Document Type



This item is available under a Creative Commons License for non-commercial use only


Electrochemistry, Environmental sciences, Coating and films, Nano-materials

Publication Details

Journal of Applied Electrochemistry vol 41 (2011) p 345.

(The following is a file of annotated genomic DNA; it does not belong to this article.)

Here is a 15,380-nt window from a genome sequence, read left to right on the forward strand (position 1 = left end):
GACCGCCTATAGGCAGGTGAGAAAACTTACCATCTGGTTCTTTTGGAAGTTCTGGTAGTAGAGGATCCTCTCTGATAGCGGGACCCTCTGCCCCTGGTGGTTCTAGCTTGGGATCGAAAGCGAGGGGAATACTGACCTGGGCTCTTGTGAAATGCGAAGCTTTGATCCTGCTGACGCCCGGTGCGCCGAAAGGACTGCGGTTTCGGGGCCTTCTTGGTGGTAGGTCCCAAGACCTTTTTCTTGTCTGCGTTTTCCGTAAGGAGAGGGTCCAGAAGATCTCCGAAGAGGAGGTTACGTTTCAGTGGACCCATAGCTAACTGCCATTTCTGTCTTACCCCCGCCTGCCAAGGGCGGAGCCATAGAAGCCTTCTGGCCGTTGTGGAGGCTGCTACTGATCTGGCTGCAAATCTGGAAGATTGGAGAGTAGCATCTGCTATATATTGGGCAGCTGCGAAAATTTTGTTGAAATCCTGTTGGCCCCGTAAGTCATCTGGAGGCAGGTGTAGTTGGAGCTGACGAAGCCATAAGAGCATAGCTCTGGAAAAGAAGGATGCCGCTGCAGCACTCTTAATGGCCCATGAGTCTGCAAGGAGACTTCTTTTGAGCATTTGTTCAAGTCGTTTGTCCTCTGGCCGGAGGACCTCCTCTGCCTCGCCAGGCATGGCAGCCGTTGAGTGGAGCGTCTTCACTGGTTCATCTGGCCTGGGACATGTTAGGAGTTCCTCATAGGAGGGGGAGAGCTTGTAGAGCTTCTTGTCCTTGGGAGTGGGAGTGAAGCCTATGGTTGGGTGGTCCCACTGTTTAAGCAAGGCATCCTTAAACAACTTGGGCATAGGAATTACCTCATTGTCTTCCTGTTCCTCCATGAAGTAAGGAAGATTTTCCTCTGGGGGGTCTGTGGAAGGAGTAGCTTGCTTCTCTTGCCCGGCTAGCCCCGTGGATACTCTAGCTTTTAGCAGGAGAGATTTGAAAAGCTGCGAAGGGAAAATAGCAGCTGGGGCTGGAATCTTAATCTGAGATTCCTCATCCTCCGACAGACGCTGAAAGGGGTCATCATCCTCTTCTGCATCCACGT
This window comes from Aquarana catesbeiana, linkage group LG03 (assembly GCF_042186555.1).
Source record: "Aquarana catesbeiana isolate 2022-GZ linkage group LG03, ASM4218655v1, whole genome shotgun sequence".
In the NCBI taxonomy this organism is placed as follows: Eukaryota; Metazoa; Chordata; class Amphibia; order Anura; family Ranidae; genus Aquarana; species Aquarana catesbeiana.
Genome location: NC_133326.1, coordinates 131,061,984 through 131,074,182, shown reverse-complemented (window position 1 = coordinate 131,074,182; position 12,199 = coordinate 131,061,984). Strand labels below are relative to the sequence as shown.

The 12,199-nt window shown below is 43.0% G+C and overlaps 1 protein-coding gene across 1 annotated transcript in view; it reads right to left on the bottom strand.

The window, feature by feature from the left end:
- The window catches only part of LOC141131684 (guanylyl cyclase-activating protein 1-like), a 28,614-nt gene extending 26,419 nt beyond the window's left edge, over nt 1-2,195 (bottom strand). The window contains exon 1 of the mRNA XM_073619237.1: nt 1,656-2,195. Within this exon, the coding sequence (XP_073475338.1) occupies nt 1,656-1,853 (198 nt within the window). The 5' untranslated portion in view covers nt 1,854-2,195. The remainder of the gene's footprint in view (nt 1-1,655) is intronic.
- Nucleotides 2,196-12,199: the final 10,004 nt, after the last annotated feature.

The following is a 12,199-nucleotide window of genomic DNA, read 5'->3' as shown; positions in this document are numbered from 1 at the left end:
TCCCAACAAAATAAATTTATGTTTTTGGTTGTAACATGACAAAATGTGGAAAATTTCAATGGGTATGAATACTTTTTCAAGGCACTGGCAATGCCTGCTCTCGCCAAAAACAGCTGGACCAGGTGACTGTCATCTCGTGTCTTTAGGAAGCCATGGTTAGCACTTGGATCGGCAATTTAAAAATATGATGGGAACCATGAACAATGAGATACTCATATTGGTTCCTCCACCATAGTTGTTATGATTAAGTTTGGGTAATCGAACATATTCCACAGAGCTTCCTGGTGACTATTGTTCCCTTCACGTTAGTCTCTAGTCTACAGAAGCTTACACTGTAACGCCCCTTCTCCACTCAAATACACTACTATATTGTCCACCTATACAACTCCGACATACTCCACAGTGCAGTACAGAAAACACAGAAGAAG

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Abstract: Photoelectrochemical cells (PECs) can be used to harvest light from the oxidation of dissolved organic matter. Similar to fuel cells but requiring light to operate, PECs contain a light assisted electrode that oxidises electron rich materials (anode); these electrons then flow to a typically Pt cathode where O2 is normally the electron acceptor. In this work a PEC cell containing inexpensive materials was shown to (a) mineralise typical organic compounds present in waste water and (b) produce electricity from their decomposition. The PEC cell consisted of a TiO2 coated conducting ink anode exposed to a light source, and an air electrode as cathode. Isopropyl alcohol (IPA) and formic acid were degraded using the PEC cell. It operates most efficiently with a 150 W Xe source but also degrades ascorbic acid using a tungsten light source and catechol using daylight. All compounds were shown to degrade by zero order kinetics, and the PEC cell was shown not to work appreciably in dark conditions. IPA photoelectrodegraded at a rate of 706 mol L-1 s-1, almost 200 times faster than ascorbic acid. Unconnected (photochemical) and blank cells where shown to degrade organic compounds to a much lesser extent than connected ones, showing that photoelectrodegradation was a more thorough mechanism for organic mineralisation than simple photodegradation or photochemical degradation. Using a standard household bulb as light source, a formic acid PEC cell produced 19.1 ± 2 mW m-2 , and when the same cell was placed on a laboratory window sill a power of 31.5 ± 2 mW m-2 was recorded. As the PEC cell prototype presented here utilises inexpensive materials, there is a possibility of scale up for outdoor and commercial use.